Naturalistic teaching emphasizes a child’s unique experiences and adheres to a developmental systems perspective. This means that learning a new skill in one area (like color recognition when sorting) can be transferred to other areas (like using the name of a color to describe a desired object). This makes instruction time even more valuable and helps a child become more independent.
Incidental teaching is a form of instruction where, you as the therapist, uses regular ‘incidents’ or events to give your clients learning opportunities. For example, make a lecture more relatable to your client’s life by using a game or beloved book characters. Incidental teaching is based on the belief that your clients will be more willing and enthusiastic to learn if the lessons fit their interests.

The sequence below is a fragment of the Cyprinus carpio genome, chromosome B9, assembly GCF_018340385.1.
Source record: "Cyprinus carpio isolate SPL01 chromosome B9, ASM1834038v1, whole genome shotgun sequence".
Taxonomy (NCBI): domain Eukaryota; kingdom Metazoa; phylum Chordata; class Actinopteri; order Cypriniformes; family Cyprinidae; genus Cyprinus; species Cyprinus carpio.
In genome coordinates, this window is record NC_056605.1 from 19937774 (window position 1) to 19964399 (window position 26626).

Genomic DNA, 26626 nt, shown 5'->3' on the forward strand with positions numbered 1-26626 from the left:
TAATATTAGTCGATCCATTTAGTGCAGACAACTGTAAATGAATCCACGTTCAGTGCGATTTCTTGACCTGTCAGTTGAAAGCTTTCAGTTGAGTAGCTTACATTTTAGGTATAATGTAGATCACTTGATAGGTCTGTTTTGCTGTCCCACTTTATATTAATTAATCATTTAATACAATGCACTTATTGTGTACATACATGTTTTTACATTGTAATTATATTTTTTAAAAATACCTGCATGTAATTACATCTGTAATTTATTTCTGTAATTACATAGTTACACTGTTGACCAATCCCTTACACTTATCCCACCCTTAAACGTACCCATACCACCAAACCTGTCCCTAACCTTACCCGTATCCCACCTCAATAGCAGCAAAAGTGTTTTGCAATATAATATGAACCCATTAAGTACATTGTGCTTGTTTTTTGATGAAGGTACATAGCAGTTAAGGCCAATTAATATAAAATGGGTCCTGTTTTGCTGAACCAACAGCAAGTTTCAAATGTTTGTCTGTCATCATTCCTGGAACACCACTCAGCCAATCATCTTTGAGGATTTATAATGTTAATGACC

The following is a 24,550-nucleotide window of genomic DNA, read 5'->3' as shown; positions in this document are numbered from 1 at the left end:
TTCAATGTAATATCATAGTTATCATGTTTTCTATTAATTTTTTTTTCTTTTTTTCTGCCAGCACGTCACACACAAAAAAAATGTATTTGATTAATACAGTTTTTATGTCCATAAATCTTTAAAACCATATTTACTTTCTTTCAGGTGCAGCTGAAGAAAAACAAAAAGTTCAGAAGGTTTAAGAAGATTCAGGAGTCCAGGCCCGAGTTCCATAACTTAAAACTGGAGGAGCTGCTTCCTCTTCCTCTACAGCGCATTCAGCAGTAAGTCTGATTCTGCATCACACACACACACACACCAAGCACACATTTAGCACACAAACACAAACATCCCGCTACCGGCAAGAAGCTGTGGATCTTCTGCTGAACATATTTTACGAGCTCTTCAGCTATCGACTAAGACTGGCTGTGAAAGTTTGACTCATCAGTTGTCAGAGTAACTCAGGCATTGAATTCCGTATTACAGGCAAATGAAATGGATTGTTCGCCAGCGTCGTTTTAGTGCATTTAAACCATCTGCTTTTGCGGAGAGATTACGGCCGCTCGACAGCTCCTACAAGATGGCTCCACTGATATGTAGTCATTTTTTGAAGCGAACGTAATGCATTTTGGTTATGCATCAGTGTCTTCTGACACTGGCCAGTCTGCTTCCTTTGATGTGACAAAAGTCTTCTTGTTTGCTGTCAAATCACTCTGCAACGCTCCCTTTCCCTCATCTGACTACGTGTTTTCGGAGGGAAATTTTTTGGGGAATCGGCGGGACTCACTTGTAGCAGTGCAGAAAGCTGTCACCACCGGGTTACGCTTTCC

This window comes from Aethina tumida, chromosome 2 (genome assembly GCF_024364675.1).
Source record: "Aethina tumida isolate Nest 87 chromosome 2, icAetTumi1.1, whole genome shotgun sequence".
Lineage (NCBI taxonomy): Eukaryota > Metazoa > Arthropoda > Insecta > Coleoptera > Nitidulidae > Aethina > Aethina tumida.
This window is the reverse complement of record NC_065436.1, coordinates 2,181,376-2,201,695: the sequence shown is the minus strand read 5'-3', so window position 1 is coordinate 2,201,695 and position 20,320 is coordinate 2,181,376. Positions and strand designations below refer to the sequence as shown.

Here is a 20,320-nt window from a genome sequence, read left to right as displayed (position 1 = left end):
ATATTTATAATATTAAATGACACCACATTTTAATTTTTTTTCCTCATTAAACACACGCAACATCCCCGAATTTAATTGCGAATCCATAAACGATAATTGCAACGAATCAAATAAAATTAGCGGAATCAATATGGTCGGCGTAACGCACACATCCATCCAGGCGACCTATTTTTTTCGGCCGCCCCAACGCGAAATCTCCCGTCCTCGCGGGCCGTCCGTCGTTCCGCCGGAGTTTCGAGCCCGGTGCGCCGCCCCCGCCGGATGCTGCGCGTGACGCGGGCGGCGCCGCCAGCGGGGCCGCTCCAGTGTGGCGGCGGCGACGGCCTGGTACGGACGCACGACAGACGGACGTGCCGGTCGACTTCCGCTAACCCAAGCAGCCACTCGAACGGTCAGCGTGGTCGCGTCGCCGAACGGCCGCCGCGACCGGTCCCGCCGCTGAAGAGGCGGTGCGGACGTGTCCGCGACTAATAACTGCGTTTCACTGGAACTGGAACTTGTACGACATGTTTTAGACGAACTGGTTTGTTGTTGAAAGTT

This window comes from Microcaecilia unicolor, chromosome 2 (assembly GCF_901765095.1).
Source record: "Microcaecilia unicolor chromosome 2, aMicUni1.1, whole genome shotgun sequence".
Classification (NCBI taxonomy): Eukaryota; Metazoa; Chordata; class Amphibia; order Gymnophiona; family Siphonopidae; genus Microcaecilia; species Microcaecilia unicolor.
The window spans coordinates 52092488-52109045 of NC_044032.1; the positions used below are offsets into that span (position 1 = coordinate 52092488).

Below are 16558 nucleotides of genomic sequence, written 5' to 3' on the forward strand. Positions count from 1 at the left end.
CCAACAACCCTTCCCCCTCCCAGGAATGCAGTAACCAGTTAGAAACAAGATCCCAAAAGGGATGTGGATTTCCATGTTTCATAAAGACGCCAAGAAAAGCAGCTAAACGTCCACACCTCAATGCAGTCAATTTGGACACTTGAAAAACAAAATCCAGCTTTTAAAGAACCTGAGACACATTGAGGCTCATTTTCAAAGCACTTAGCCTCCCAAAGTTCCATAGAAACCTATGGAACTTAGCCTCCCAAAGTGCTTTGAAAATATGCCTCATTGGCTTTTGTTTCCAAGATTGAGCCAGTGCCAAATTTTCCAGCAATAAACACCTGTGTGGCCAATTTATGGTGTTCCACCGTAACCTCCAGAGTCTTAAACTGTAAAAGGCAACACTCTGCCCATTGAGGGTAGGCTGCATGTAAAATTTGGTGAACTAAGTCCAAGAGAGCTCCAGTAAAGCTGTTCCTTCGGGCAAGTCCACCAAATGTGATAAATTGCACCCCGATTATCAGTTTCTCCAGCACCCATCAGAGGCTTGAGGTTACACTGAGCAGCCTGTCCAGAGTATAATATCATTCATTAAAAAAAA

Pivotal Response Training (PRT)
Pivotal Response Training focuses on “pivotally essential” areas like strengthening a client’s desire to learn, start communicating, and monitor his/her behaviors. By concentrating on crucial overarching areas, therapists can affect so many facets of a client’s existence. These consist of conduct and conversation, both of which are crucial to boosting a client’s quality of life. For learn more about naturalistic teaching, check our RBT study guide on YouTube.